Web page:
The listings below show possible areas for which the given weakness could appear. These may be for specific named Languages, Operating Systems, Architectures, Paradigms, Technologies, or a class of such platforms. The platform is listed along with how frequently the given weakness appears for that instance.


Class: Language-Independent (Undetermined Prevalence)

+ Common Consequences

The table below specifies different individual consequences associated with the weakness. The Scope identifies the application security area that is violated, while the Impact describes the negative technical impact that arises if an adversary succeeds in exploiting this weakness. The Likelihood provides information about how likely the specific consequence is expected to be seen relative to the other consequences in the list. For example, there may be high likelihood that a weakness will be exploited to achieve a certain impact, but a low likelihood that it will be exploited to achieve a different impact.

Access Control

Technical Impact: Bypass Protection Mechanism

Access control checks for specific user data or functionality can be bypassed.
Access Control

Technical Impact: Gain Privileges or Assume Identity

Horizontal escalation of privilege is possible (one user can view/modify information of another user).
Access Control

Technical Impact: Gain Privileges or Assume Identity

Vertical escalation of privilege is possible if the user-controlled key is actually a flag that indicates administrator status, allowing the attacker to gain administrative access.
+ Likelihood Of Exploit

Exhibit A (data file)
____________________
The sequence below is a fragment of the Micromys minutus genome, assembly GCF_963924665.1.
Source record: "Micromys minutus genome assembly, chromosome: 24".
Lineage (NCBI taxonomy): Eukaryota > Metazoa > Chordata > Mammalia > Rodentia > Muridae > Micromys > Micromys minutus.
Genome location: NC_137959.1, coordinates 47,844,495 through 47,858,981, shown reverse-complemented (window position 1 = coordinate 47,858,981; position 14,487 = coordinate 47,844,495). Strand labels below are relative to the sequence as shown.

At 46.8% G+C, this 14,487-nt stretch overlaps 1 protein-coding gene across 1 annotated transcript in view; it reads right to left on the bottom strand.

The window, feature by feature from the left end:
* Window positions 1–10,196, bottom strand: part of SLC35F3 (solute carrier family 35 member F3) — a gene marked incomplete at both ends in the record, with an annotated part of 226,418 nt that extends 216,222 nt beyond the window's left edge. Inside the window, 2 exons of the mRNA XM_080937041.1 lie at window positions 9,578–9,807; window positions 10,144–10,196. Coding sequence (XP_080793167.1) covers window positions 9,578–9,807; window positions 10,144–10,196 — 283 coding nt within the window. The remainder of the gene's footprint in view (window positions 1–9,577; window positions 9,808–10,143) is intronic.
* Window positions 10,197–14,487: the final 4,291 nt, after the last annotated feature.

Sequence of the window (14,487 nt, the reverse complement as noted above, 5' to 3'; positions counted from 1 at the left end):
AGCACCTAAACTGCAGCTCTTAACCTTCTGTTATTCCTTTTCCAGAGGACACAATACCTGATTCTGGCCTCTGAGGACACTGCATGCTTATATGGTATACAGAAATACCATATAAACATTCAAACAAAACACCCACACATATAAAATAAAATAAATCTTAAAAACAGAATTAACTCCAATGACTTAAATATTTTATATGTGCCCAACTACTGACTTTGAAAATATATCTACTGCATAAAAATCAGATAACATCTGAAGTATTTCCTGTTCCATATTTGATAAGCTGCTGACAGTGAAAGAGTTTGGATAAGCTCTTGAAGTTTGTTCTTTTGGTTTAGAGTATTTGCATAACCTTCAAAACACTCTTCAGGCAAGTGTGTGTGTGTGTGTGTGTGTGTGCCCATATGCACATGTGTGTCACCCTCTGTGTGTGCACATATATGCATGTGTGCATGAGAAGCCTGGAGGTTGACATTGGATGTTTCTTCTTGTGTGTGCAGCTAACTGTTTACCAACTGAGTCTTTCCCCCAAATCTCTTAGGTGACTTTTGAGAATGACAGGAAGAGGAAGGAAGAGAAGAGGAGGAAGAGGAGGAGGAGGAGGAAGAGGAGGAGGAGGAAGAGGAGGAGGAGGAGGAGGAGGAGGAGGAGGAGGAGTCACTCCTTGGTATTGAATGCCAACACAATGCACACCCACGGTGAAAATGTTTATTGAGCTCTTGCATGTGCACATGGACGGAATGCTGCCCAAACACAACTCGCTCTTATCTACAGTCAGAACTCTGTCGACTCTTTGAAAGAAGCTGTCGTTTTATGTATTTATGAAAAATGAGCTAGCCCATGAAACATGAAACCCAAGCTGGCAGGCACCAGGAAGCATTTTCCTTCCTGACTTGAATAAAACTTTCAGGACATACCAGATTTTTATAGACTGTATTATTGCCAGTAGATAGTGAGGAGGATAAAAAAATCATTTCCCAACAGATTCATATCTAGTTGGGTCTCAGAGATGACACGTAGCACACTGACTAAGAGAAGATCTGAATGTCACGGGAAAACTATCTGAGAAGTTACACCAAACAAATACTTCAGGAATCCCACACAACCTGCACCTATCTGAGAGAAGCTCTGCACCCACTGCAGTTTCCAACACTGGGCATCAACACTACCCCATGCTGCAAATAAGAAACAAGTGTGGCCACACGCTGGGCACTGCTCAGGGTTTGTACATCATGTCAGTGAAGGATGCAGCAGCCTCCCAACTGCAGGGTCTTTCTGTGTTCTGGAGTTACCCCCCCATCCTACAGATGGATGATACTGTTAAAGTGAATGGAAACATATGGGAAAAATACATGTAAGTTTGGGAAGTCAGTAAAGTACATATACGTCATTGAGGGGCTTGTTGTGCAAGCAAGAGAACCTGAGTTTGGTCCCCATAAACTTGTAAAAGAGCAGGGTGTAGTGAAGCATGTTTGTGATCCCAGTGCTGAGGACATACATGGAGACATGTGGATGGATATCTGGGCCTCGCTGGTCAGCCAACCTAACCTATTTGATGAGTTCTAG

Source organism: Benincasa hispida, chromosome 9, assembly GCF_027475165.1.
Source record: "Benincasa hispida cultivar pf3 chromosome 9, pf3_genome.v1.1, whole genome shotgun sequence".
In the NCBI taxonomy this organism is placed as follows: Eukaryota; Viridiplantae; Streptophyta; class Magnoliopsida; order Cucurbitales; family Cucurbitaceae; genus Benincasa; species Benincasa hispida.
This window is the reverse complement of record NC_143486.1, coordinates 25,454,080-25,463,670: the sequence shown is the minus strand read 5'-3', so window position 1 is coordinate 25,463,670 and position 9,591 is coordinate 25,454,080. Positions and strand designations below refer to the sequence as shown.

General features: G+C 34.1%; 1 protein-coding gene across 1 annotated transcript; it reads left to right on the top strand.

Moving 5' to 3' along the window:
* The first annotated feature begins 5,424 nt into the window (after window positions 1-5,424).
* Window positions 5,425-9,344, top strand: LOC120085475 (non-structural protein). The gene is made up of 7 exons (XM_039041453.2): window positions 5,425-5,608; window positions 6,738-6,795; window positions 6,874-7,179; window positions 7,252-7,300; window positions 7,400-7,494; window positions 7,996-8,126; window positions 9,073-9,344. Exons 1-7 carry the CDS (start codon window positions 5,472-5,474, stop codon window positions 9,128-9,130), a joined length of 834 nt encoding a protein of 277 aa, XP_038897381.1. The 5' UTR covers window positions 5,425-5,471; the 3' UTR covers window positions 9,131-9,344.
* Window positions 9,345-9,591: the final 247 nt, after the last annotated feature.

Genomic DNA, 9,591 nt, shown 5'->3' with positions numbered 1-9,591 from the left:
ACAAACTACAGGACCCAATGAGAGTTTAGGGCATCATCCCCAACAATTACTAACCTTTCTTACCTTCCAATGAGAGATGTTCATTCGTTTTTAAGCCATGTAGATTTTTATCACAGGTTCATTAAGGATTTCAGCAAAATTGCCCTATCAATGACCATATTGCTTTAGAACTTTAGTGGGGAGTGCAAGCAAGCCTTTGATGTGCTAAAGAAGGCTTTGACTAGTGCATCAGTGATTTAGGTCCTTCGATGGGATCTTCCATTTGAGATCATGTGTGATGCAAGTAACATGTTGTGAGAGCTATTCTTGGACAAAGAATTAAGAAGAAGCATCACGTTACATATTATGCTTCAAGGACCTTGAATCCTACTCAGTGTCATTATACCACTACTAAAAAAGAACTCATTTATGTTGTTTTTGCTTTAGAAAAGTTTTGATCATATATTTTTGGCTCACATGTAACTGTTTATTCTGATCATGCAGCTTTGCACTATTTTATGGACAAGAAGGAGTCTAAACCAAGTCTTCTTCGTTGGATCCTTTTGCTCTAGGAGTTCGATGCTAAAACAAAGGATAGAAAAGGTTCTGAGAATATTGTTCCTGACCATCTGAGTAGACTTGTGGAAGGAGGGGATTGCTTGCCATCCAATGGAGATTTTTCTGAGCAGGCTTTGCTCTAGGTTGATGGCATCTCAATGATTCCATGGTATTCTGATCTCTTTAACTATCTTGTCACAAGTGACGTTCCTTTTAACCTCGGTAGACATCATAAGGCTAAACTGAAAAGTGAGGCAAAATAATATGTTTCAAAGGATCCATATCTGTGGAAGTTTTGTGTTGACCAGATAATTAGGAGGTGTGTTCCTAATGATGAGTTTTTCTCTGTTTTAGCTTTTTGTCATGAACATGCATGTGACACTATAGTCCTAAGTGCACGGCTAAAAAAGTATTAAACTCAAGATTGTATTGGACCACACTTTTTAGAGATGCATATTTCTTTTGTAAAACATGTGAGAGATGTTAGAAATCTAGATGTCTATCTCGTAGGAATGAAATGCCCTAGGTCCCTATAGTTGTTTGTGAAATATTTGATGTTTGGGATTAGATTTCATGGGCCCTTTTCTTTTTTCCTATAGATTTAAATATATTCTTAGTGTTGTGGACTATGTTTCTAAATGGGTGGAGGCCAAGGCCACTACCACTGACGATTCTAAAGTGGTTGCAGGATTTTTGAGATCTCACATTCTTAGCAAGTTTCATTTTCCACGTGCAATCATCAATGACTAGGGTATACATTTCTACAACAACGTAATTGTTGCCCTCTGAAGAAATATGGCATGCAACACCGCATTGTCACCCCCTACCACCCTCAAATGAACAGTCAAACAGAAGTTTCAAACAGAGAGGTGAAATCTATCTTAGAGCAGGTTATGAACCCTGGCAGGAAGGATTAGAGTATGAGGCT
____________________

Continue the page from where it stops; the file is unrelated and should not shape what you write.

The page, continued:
+ Potential Mitigations

Phase: Architecture and Design

For each and every data access, ensure that the user has sufficient privilege to access the record that is being requested.

Phases: Architecture and Design; Implementation

Make sure that the key that is used in the lookup of a specific user's record is not controllable externally by the user or that any tampering can be detected.

Phase: Architecture and Design

Use encryption in order to make it more difficult to guess other legitimate values of the key or associate a digital signature with the key so that the server can verify that there has been no tampering.
+ Memberships
This MemberOf Relationships table shows additional CWE Categories and Views that reference this weakness as a member. This information is often useful in understanding where a weakness fits within the context of external information sources.
+ Content History
Submission DateSubmitterOrganization
2008-01-30Evgeny LebanidzeCigital
Modification DateModifierOrganization
2008-09-08CWE Content TeamMITRE
updated Common_Consequences, Relationships, Type
2008-10-14CWE Content TeamMITRE
updated Description
2009-03-10CWE Content TeamMITRE
updated Relationships
2009-05-27CWE Content TeamMITRE
updated Relationships
2009-10-29CWE Content TeamMITRE
updated Common_Consequences
2010-06-21CWE Content TeamMITRE
updated Relationships
2011-03-29CWE Content TeamMITRE
updated Alternate_Terms, Applicable_Platforms, Description, Name, Potential_Mitigations, Relationships
2011-06-01CWE Content TeamMITRE
updated Common_Consequences, Relationships
2012-05-11CWE Content TeamMITRE
updated Relationships
2013-02-21CWE Content TeamMITRE
updated Alternate_Terms, Common_Consequences
2013-07-17CWE Content TeamMITRE
updated Relationships
2014-07-30CWE Content TeamMITRE
updated Relationships
2017-11-08CWE Content TeamMITRE
updated Description, Enabling_Factors_for_Exploitation, Modes_of_Introduction, Relationships
Previous Entry Names
Change DatePrevious Entry Name
2011-03-29Access Control Bypass Through User-Controlled Key

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Page Last Updated: January 18, 2018